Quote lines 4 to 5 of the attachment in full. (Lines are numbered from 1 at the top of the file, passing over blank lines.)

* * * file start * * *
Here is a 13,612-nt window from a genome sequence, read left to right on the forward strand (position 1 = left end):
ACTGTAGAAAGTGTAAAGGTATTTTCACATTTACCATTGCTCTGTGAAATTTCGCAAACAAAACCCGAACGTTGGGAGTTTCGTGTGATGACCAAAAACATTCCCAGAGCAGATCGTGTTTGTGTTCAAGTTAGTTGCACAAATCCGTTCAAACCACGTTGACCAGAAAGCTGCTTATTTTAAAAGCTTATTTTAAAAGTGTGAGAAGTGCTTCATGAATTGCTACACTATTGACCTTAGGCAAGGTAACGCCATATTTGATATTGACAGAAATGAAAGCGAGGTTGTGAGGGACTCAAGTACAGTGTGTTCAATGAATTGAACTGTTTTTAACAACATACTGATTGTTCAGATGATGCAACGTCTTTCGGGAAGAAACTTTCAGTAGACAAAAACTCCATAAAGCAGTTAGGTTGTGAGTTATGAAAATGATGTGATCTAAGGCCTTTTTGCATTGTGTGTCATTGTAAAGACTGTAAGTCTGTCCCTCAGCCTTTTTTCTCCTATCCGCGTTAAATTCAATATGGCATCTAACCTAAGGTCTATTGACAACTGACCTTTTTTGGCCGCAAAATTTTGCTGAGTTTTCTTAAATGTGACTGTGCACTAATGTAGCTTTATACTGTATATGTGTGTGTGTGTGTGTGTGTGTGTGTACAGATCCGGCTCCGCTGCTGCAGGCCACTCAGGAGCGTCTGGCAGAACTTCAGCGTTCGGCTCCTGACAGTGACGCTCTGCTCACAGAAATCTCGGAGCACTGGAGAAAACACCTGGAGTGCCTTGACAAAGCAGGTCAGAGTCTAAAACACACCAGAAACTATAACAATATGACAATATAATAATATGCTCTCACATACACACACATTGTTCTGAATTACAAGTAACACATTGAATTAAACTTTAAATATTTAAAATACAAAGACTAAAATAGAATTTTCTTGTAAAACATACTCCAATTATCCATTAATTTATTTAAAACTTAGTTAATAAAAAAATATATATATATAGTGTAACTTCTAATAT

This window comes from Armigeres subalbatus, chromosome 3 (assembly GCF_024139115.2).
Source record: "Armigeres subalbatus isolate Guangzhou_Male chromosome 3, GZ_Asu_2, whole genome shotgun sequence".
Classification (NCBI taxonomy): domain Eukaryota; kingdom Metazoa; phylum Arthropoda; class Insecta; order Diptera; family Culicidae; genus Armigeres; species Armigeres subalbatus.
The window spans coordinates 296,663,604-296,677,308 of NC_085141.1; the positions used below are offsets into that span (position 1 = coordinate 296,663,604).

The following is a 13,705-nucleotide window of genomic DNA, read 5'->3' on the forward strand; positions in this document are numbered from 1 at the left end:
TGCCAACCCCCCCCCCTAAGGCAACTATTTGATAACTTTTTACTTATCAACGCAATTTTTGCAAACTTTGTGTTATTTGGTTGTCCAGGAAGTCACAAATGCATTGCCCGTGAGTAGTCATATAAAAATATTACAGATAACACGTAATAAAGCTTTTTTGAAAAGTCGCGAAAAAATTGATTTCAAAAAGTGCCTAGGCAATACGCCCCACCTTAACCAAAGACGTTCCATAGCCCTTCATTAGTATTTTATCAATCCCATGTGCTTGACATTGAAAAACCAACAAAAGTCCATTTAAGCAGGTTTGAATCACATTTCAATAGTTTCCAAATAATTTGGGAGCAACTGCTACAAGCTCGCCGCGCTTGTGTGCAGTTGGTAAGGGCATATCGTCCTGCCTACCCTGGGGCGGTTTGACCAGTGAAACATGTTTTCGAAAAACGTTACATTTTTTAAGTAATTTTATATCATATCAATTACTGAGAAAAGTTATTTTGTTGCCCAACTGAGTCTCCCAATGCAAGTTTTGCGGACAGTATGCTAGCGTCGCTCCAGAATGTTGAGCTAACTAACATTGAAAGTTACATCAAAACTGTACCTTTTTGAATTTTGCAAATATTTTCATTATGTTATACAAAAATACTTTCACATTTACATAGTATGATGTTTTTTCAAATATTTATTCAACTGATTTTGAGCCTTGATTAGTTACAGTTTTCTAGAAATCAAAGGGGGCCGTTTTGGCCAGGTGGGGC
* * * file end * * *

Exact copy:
Source record: "Armigeres subalbatus isolate Guangzhou_Male chromosome 3, GZ_Asu_2, whole genome shotgun sequence".
Classification (NCBI taxonomy): domain Eukaryota; kingdom Metazoa; phylum Arthropoda; class Insecta; order Diptera; family Culicidae; genus Armigeres; species Armigeres subalbatus.